Report — From the November 2012 issue
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Report — From the November 2012 issue
Symbolically speaking, this era was inaugurated by Chuck Hagel, an unknown millionaire who ran for one of Nebraska’s U.S. Senate seats in 1996. Initially Hagel trailed the popular Democratic governor, Ben Nelson, who had been elected in a landslide two years earlier. Three days before the election, however, a poll conducted by the Omaha World-Herald showed a dead heat, with 47 percent of respondents favoring each candidate. David Moore, who was then managing editor of the Gallup Poll, told the paper, “We can’t predict the outcome.”
Hagel’s victory in the general election, invariably referred to as an “upset,” handed the seat to the G.O.P. for the first time in eighteen years. Hagel trounced Nelson by fifteen points. Even for those who had factored in the governor’s deteriorating numbers and a last-minute barrage of negative ads, this divergence from pre-election polling was enough to raise eyebrows across the nation.
Few Americans knew that until shortly before the election, Hagel had been chairman of the company whose computerized voting machines would soon count his own votes: Election Systems & Software (then called American Information Systems). Hagel stepped down from his post just two weeks before announcing his candidacy. Yet he retained millions of dollars in stock in the McCarthy Group, which owned ES&S. And Michael McCarthy, the parent company’s founder, was Hagel’s campaign treasurer.
Whether Hagel’s relationship to ES&S ensured his victory is open to speculation. But the surprising scale of his win awakened a new fear among voting-rights activists and raised a disturbing question: Who controls the new technology of Election Night?
“Why would someone who owns a voting-machine company want to run for office?” asked Charlie Matulka, a Democrat who contested Hagel’s Senate seat in 2002. Speaking at a press conference shortly before the election, he added: “Is this the fox guarding the henhouse?” A construction worker with limited funding and name recognition, Matulka was obviously a less formidable competitor than Nelson. Still, Hagel won an astonishing 83 percent of the vote—among the largest margins of victory in any statewide race in Nebraska’s history. And with nearly 400,000 registered Democrats on the rolls, Matulka managed to scrape up only 70,290 votes.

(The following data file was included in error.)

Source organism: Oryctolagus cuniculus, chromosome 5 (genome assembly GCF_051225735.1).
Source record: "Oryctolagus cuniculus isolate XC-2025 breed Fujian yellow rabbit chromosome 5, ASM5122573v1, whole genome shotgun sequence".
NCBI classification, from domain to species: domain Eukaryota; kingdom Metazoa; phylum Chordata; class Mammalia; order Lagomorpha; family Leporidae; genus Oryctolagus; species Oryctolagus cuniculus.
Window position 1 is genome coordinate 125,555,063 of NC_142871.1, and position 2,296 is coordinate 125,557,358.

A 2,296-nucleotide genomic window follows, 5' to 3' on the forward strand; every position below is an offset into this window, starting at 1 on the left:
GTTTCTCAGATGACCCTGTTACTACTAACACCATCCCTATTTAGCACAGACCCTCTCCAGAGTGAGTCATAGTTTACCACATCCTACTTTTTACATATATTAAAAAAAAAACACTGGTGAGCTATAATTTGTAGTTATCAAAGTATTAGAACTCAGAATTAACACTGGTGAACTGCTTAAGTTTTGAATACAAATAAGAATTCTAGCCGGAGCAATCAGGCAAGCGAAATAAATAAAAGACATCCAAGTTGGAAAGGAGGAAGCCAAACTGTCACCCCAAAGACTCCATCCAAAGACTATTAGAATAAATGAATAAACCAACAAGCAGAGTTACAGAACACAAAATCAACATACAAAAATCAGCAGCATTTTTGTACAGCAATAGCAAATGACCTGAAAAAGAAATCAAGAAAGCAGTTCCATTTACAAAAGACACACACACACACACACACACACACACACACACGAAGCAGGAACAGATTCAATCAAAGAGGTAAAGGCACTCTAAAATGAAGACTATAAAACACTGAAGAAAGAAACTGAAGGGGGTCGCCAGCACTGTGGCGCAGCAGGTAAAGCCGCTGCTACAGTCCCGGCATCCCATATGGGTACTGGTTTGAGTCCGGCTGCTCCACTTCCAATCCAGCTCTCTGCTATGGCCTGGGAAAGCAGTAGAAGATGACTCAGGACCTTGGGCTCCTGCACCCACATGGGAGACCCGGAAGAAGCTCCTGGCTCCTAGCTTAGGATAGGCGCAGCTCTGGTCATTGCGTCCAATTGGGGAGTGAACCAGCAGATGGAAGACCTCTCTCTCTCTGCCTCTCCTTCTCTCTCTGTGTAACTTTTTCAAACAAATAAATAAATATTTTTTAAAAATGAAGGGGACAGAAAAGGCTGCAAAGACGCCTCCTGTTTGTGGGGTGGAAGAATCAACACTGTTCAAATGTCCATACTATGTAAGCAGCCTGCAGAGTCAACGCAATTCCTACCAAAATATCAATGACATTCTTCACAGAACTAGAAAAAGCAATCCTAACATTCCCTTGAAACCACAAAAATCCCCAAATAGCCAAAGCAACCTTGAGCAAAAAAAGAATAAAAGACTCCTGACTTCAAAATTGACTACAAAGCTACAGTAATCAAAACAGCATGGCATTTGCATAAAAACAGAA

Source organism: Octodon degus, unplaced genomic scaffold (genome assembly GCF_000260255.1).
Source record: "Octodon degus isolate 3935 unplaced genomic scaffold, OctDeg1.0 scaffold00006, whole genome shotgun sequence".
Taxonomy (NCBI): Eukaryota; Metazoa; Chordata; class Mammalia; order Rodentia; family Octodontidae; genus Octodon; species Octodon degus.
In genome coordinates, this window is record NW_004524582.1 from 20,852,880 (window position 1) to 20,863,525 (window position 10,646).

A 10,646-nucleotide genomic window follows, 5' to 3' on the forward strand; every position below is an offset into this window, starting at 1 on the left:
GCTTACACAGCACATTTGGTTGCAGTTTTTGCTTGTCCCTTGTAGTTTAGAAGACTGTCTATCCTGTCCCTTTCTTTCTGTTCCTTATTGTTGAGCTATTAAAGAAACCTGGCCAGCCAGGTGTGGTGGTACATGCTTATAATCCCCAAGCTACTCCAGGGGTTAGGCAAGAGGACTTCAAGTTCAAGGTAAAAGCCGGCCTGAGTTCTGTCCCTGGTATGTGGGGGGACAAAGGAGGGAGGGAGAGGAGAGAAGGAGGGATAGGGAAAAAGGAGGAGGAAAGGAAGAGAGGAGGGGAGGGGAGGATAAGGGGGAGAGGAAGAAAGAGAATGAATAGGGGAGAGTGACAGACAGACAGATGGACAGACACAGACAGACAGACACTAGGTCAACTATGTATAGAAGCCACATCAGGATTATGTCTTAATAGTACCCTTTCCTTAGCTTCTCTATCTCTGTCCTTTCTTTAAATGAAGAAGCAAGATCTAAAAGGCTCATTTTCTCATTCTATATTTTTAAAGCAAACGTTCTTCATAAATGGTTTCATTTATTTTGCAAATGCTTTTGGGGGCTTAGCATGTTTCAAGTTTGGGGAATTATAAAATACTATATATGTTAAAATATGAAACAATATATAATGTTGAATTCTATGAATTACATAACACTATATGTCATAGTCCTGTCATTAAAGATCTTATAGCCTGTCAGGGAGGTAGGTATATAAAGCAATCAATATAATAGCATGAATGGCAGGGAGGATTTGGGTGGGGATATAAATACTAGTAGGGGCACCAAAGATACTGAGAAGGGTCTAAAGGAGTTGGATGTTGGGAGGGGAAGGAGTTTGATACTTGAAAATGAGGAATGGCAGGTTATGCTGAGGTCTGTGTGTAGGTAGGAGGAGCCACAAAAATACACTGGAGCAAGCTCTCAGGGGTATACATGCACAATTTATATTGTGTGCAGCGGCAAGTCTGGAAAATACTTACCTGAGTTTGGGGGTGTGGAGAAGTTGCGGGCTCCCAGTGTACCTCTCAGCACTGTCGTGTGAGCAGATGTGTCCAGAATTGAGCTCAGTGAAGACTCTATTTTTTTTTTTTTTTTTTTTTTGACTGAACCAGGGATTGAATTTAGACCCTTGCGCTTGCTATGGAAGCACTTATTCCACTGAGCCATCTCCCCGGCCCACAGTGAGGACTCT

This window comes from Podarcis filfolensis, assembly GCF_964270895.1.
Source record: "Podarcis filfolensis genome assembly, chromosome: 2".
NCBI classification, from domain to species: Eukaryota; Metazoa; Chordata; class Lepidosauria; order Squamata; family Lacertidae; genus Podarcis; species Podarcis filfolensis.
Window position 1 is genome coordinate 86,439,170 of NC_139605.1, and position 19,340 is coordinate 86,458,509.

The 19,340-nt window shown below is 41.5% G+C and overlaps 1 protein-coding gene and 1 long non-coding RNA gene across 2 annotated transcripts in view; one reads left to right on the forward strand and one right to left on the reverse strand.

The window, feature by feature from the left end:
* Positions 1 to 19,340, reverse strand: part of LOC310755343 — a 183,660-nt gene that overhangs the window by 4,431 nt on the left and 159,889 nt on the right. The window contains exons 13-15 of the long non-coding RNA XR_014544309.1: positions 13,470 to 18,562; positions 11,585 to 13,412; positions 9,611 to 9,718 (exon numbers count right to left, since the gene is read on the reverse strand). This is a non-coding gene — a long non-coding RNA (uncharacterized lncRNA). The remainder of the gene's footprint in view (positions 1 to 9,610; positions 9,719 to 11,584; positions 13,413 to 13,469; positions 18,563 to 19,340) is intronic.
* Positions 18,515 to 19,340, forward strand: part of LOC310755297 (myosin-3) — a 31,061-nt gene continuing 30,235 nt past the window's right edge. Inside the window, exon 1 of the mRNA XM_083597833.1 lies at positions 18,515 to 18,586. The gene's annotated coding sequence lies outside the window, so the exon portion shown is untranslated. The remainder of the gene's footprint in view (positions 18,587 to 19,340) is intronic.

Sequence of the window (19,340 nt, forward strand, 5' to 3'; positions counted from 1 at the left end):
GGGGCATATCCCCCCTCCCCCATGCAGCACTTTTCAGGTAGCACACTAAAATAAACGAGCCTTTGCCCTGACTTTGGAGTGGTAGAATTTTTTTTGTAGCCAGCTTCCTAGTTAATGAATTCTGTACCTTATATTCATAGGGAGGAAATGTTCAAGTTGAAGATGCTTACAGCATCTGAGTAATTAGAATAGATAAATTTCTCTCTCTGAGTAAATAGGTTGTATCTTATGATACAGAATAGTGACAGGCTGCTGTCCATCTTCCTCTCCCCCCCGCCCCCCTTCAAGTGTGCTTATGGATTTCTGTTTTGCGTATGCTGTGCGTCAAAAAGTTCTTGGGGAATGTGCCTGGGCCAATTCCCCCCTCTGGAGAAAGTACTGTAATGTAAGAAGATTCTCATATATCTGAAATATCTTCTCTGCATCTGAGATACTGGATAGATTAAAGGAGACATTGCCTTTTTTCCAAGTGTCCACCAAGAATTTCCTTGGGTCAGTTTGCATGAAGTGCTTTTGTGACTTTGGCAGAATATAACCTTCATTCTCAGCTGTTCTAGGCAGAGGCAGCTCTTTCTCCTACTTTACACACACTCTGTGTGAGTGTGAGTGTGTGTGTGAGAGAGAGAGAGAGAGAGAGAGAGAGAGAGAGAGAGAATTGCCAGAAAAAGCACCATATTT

Hagel had never actually disclosed his financial ties to ES&S, and Matulka requested an investigation by the Senate Ethics Committee. His request was rejected. Equally futile was his call for a hand count of the ballots, since a state law specified that recounts had to be conducted using the very same “vote-counting device” that was used to begin with—in this case, the ES&S optical scanners.
Meanwhile, the new millennium, far from delivering a democratic promised land, presented Americans with the debacle of the 2000 presidential election, whose fate hung absurdly on “hanging chads”—the little pieces of punched-out ballot so contentiously examined during the monthlong recount. Few Americans knew (and many still do not know) that a faulty computer memory card triggered this fiasco. Late on Election Night, Al Gore’s total in Volusia County, Florida, suddenly dropped when one precinct reported 16,000 negative votes. Fox News was immediately prompted by Florida governor Jeb Bush to call the election for his brother. On his way to a 3 a.m. public concession, Gore changed course when a campaign staffer discovered that he was actually ahead in Volusia County by 13,000 votes.
But the damage was done. Gore was cast as a sore loser in a hostile media environment. His effort to obtain a recount was described by Sean Hannity on Fox News as an attempt to “steal the election.” Meanwhile, George W. Bush invoked his duty to get on with the business of running the country. The rest, as they say, is history.
We are now in the midst of yet another election season. And as November 6 approaches, only one thing is certain: American voters will have no ability to know with certainty who wins any given race, from dogcatcher to president. Nor will we know the true results of ballot initiatives and referenda affecting some of the most vital issues of our day, including fracking, abortion, gay marriage, GMO-food labeling, and electoral reform itself. Our faith-based elections are the result of a new Dark Age in American democracy, brought on, paradoxically, by techological progress.
Victoria Collier is a writer and election-integrity activist living in Mexico.
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